Testing the Future of AR Optics with Avegant Light Fields
UploadVR paid a visit to the Avegant offices in California last week to try out its prototype light field display.
Avegant is best known in the VR/AR scene right now as the creators of the Glyph — a headset that puts users inside their own virtual movie theater. The Glyph arrived at an awkward stage for immersive tech and was quickly overshadowed by full VR headsets from Oculus, HTC and Sony.
Since releasing the Glyph, Avegant has been relatively quiet. Now, however, the company seems prepared to move into pioneering display technologies for augmented reality devices.
The term Avegant uses for its prototype displays is “light field,” which is a bit of a buzzword in the industry. As defined by Edward Tang, Avegant’s co-founder and CTO, a light field is “multiple planes of light coming into your eyes that can create what you would normally see in real life.”
Avegant is far from the first company to theorize and attempt to execute this sort of optic, but they are angling to be the best at its creation and distribution. According to Tang, Avegant is working on ways to make light field displays not only functional, but affordable as well. Tang thinks that widespread commercial AR will be a total “non-starter” without light fields and hopes that, by making the technology affordable, Avegant can help fast track AR’s path to commercial maturity.
During our demo at Avegant the actual tracking of the headset (done with external motion cameras throughout the room) was not emphasized. It was clear that Avegant was prioritizing one thing over every other: the display.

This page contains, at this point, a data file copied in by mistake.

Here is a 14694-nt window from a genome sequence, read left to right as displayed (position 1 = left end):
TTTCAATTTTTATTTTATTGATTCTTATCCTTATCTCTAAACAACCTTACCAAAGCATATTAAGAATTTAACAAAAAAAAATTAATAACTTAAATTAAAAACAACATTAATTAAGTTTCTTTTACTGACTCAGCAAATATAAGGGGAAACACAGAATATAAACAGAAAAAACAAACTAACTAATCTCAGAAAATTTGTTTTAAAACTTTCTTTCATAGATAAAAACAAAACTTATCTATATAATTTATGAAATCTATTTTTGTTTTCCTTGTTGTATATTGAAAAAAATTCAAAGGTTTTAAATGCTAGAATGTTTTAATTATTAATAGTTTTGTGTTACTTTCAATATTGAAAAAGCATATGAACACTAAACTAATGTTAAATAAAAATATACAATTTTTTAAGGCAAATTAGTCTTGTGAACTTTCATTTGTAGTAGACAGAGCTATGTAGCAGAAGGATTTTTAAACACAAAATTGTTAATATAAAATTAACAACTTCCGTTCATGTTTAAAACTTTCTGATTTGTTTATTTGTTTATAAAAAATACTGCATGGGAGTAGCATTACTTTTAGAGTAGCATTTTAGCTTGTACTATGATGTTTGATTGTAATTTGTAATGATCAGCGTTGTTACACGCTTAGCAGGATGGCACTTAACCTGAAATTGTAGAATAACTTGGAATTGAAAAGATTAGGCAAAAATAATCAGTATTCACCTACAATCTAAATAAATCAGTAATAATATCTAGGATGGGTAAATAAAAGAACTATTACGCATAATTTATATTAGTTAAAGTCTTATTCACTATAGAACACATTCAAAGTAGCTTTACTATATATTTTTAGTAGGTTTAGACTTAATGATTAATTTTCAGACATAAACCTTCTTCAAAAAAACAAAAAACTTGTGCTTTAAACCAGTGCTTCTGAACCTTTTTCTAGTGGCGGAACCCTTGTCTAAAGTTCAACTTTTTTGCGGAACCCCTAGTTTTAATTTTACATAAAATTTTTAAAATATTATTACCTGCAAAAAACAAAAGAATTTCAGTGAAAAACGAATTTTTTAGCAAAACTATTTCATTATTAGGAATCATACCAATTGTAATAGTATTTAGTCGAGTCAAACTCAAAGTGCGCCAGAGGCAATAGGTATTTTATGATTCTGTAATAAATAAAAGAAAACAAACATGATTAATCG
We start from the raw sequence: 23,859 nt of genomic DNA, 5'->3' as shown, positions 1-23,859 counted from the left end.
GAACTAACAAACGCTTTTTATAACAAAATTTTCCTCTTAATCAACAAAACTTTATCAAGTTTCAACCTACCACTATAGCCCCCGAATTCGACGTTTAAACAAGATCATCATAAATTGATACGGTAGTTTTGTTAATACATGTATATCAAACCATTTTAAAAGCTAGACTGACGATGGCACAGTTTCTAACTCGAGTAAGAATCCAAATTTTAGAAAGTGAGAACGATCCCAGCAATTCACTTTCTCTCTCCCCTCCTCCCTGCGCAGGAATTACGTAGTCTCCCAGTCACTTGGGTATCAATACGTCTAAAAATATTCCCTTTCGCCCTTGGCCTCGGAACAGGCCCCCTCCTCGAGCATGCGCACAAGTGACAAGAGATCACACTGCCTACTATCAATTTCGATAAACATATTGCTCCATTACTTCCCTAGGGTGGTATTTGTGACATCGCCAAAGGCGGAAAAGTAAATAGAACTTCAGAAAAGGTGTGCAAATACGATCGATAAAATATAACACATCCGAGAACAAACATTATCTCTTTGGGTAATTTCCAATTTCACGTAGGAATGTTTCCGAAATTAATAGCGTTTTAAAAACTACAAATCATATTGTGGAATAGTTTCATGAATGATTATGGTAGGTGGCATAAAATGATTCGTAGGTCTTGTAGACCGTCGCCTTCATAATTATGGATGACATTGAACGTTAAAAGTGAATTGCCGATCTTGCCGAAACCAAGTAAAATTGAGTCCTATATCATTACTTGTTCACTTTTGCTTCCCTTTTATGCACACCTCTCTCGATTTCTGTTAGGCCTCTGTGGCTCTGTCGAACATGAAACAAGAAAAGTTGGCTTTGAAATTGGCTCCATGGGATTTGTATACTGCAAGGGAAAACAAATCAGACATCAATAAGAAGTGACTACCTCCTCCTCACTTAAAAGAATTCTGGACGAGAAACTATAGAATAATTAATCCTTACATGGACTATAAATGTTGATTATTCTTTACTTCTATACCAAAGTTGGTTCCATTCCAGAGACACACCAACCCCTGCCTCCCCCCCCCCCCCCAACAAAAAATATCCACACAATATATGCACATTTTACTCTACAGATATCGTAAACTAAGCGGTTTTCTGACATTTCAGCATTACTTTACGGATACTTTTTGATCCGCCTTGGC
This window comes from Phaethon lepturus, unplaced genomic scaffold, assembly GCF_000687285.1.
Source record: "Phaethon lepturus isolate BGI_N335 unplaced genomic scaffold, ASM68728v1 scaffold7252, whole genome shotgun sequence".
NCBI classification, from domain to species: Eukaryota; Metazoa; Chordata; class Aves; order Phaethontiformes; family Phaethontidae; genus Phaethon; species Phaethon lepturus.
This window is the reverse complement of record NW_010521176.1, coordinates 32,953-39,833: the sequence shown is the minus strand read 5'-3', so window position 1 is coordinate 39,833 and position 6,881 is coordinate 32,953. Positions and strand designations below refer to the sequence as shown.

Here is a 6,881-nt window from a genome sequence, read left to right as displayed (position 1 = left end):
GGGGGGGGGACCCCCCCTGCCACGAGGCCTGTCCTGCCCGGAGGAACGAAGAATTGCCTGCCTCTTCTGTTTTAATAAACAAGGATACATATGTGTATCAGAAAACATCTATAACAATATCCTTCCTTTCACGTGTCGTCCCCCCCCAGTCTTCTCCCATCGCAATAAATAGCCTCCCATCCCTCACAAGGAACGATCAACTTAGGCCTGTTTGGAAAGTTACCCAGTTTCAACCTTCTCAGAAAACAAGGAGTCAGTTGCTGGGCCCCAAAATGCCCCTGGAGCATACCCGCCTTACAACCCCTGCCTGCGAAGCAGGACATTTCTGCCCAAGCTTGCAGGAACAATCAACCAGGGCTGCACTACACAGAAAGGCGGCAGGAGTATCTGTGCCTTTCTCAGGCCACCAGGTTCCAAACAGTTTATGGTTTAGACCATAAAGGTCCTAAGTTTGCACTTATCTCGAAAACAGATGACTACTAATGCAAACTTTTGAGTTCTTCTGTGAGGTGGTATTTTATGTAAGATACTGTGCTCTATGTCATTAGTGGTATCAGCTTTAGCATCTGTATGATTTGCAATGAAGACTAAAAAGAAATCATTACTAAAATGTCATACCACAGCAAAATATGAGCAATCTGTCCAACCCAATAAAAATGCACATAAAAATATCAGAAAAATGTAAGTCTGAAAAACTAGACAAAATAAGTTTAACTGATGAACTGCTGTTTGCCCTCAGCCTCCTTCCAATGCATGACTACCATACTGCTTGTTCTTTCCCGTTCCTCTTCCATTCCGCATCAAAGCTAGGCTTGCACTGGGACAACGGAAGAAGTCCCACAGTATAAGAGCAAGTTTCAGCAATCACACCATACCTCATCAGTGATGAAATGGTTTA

All the regular AR problems persisted in the Avegant demo including a restricted field of view and sub-optimal-positional tracking. However, the display itself was transformative. True to its word, Avegant has created a display capable of rendering multiple planes of focus with freakishly high resolution.
Photographers understand something called “depth-of-field” and so do your eyes. Essentially this is the realization that not all objects in an image should be in full focus at any given time. Your eyes are naturally able to focus on closer objects while blurring out others and standard VR experiences can mimic this somewhat using software. Avegant’s solution, however, aims to create true depth-of-field for AR. Its light field displays allow your eye to switch focus on multiple virtual objects via a hardware solution, not a software illusion.
I could feel my eyes working to refocus as I switched my attention between objects during my demo. That alone is a significant breakthrough for creating realism in augmented reality.
Tang describes what we saw as an “optics prototype only,” one that is only meant to show what Avegant’s new displays are capable of. The company declined to comment on what its final market strategy will be and whether or not it will continue making its own headsets or license these displays to other OEMs.
You can see our full impressions in the discussion below:
Tang made it clear the Avegant prototype is “in no way a commercial product” and that we may end up seeing Avegant light fields in a “variety of form factors.”
One of these form factors could be the separate “cosmetic prototype” of which we only got the briefest glimpse. This design suggested the displays could one day fit inside a much more ergonomic, and fashionable, headset.